• alexanderbirman
    alexanderbirman Posts: 17 Just Starting Out*

    Well, as promised, I report my results:

    1. made an export to an uncompressed .avi file. The quality is as original, but 2 minutes clip takes.... 58GB ))))) Well, not so good.
    2. made a custom export preset (a copy of Youtube 1080p HD), in which I changed the Level from 5.1 to 5.2 and defined variable bitrate: target bitrate the same as in source video, max bitrate twice the target bitrate. The result was 880MB and a very-very descent quality. I would even say "satisfying" :)

    Here are two frames for comparison. The first is the original Youtube 1080p HD preset, the second - my custom preset.

    Especially it's seen on the top of the frame - where are many shades of blue.

    Bottom line: I'm good, discussion can be closed.

    Thanks for your patience and help, @kevin_n and @Triem23 ! Very appreciate it!


  • NormanPCN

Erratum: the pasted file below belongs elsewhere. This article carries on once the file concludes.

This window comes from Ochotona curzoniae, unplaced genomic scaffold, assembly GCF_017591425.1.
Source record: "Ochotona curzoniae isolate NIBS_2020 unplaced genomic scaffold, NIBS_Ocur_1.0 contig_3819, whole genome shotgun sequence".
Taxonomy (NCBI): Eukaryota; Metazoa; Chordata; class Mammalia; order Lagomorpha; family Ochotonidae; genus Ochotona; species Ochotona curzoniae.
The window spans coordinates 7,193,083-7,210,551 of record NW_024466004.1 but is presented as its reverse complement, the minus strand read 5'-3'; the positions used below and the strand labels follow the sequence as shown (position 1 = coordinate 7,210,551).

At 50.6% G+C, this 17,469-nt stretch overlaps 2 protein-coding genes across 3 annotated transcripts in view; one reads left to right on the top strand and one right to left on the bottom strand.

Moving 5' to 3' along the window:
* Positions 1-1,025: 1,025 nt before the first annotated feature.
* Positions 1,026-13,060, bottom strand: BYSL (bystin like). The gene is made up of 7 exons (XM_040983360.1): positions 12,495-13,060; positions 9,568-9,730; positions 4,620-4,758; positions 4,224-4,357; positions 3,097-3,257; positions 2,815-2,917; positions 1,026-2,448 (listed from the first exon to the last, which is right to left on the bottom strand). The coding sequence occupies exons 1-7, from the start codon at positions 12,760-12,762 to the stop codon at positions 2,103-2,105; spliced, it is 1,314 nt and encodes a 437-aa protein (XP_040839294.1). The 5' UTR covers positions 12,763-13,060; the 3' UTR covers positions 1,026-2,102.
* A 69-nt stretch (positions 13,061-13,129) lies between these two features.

NormanPCN Posts: 4,081 Enthusiast
    edited October 2020

    in which I changed the Level from 5.1 to 5.2 and defined variable bitrate: target bitrate the same as in source video, max bitrate twice the target bitrate

    You can't compare or related HEVC bitrates to AVC. AVC pretty much always needs to be higher, as previously stated. But the PC encoder is better than the camera encoder, compression quality use cases, so that would affect any comparison. Camera video encoders are pretty basic.

    Bottom line, find a bitrate that gets you a desired result.

  • alexanderbirman
    alexanderbirman Posts: 17 Just Starting Out*

    @NormanPCN , wow, that's a great, detailed and comprehensible explanation. Thank you for that! Now I'll keep in mind to pay attention to what and how I'm filming...

    And another question: @kevin_n mentioned that the color depth is not a big issue. It's quite weird: 255 colors is a very poor palette... How can the impact be small?

  • NormanPCN
    NormanPCN Posts: 4,081 Enthusiast